The loss of a loved one can take its toll on you both physically and mentally. You may experience a rollercoaster
of emotions. One moment may find you incapacitated by grief, whereas in the next you may feel almost normal. Anger, fear,
guilt, and panic are just a few of the emotions you may experience. This is completely normal.
The physical effects of grief can include sleeplessness, excessive fatigue, headaches, general malaise, intestinal
upsets, and dizziness. During periods of extreme stress such as grief, it is crucial that you try to eat regularly and to
rest, since stress can suppress your immune system, making you more prone to illness.
Your grief reaction and subsequent recovery can depend on the quality of your relationship to the deceased,
your capacity to handle stress, and the type of support network that you have. If your relationship was strained or you have
never experienced the loss of a loved one, your grief may be overwhelming.
Do not be afraid to seek the support of friends and family. They will want to help but might not be sure how.
All too often, those who are grieving keep their feelings to themselves and feel that others will be able to anticipate their
needs. As difficult as it may seem, it may be necessary for you to take the initiative.
Talk to your local funeral director. Funeral directors are listeners, advisors, and supporters. They assist
those who are grieving every day. Many funeral homes offer aftercare programs, which are programs designed to help you through
the initial stages of grief.
Your funeral director can also recommend local support groups and reading materials that can help you understand
and cope with your grief. Even if you weren't directly involved with the funeral arrangements, you can contact your local
funeral home. Family funeral homes are committed to the communities they serve and willingly help those in need.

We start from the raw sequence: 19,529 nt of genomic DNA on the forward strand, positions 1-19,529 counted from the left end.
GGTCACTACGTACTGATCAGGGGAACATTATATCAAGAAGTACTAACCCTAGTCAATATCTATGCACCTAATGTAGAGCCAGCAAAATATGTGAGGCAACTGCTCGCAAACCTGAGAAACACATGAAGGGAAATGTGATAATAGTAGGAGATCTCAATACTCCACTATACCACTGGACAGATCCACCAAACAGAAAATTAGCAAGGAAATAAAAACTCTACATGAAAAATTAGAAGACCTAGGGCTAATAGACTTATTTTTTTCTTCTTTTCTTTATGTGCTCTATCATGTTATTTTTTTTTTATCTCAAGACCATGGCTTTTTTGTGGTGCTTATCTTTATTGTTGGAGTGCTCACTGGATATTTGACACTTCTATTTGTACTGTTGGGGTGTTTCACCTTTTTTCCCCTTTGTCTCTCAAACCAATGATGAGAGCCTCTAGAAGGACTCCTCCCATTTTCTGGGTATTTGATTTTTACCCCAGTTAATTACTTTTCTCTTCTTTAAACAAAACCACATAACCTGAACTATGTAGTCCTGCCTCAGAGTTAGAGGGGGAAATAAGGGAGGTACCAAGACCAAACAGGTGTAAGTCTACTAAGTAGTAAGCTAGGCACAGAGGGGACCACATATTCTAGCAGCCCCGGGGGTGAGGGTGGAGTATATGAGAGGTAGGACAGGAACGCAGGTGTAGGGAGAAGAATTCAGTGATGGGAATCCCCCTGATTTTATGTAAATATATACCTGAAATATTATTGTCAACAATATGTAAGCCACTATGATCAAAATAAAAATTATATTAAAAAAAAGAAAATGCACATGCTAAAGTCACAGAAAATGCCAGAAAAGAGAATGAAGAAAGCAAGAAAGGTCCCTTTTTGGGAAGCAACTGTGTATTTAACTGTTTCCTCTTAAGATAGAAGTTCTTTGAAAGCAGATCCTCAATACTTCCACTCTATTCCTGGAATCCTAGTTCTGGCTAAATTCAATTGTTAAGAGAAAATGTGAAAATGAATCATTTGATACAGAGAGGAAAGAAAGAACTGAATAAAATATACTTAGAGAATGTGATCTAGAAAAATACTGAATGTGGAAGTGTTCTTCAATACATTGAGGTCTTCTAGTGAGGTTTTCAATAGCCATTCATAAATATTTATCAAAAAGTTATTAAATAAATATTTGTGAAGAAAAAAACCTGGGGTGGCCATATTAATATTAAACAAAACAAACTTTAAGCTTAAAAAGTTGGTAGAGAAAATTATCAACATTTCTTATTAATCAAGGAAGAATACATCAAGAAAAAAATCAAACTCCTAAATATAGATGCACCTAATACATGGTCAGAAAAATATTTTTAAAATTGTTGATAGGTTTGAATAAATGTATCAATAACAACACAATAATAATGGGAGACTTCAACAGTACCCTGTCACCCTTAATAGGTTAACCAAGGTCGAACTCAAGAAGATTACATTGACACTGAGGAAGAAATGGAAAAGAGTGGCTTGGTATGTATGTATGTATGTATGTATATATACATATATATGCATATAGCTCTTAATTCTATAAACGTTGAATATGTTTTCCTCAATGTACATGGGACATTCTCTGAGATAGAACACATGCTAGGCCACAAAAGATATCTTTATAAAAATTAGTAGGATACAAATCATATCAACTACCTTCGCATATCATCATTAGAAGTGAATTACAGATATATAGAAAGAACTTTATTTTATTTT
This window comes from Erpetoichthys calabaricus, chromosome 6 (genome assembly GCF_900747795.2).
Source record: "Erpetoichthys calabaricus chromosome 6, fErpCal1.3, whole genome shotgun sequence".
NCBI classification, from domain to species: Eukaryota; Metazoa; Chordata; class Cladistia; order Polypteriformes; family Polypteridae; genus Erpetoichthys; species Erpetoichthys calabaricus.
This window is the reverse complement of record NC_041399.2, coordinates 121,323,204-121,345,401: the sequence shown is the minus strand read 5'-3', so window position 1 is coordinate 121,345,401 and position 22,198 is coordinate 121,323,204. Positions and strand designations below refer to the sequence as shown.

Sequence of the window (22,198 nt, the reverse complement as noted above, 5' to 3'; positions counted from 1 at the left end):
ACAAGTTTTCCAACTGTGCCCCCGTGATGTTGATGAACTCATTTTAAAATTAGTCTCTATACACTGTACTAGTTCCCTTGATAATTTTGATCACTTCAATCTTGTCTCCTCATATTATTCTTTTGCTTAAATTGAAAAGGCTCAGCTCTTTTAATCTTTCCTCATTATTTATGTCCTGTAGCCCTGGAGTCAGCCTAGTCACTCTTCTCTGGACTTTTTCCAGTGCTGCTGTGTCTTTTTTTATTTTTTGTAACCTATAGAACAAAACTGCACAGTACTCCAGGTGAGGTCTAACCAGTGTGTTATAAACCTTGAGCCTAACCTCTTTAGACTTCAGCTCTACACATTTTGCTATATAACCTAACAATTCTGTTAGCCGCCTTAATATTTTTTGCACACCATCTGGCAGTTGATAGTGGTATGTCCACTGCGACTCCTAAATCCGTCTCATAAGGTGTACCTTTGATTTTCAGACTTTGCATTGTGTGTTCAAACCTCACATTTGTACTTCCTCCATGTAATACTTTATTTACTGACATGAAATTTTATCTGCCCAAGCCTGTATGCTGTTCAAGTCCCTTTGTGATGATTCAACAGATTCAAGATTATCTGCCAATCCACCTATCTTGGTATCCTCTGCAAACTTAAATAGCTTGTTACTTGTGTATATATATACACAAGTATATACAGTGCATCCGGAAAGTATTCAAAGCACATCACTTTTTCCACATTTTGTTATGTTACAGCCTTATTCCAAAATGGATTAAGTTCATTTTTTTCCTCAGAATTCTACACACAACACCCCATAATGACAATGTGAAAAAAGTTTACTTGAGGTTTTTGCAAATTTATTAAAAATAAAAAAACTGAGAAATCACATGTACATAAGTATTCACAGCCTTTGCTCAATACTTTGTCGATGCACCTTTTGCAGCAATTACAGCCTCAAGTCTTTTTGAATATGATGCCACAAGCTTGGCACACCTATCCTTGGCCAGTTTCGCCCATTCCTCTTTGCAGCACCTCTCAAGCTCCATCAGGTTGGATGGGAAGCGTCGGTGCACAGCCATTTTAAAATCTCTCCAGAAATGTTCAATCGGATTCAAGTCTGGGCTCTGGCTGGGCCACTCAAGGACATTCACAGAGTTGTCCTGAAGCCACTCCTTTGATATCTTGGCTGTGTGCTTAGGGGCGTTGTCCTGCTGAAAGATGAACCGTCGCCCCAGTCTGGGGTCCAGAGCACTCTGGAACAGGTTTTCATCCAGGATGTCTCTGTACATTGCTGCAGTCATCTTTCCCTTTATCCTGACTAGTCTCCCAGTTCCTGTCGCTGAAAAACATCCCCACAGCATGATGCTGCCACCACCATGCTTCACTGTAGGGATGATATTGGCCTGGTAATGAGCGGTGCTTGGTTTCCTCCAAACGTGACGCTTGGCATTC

Normal Stages of the Grieving Process
Since there's very little grief training in our culture, people are often surprised by how hard their grief
hits them. We usually don't know what to expect until we experience a major loss and begin to suffer the consequences.
It's important to understand that grief is a pervasive experience that impacts the whole person--physically,
mentally, emotionally, and spiritually. It's also important not to be afraid to experience grief symptoms--many people try
to put their grief aside and "get over it," but this only delays the healing process. As you go through the grieving process,
you'll probably experience three distinct phases of grief.
Shock and Denial
Most people experience this as their initial reaction--shock, a feeling of numbness or unreality, and possibly
even denial that the loved one is gone. In this initial phase, our minds begin to adjust to the loss of our loved one.
Because this is such a difficult time, thinking about or experiencing grief constantly is too painful, so
we go back and forth between believing the loss has happened and a sense of denial or unreality. It's critical to give yourself
time to adjust to the loss and to come to terms with it. This stage can last as long as several weeks.
This is a time of chaos for individuals experiencing grief at the loss of a loved one as they try to adjust
to the world without the person in it. During this phase, we are intensely aware of the reality of our loss, but will try
almost anything to escape it.
This is a period of exhaustion and intense emotion, and the grieving person will often experience mood swings,
sometimes dramatic ones. Normal emotions at this stage include anger, extreme sadness, depression, despair, and extreme jealousy
of others who haven't suffered the same loss.
During this stage, people begin to understand all the implications of the loss and begin to rebuild their
life. This stage can last a year or more.
This stage is also known as acceptance or reorganization. The disrupted stage people go through comes to an
end as they find a new balance. People in mourning become aware that the physical signs of their grief are beginning to fade
and that they are less exhausted than they once were.
The pain of the loss remains, but the unbearable intensity of it recedes, and people begin to experience hope
again. Life begins to seem possible again.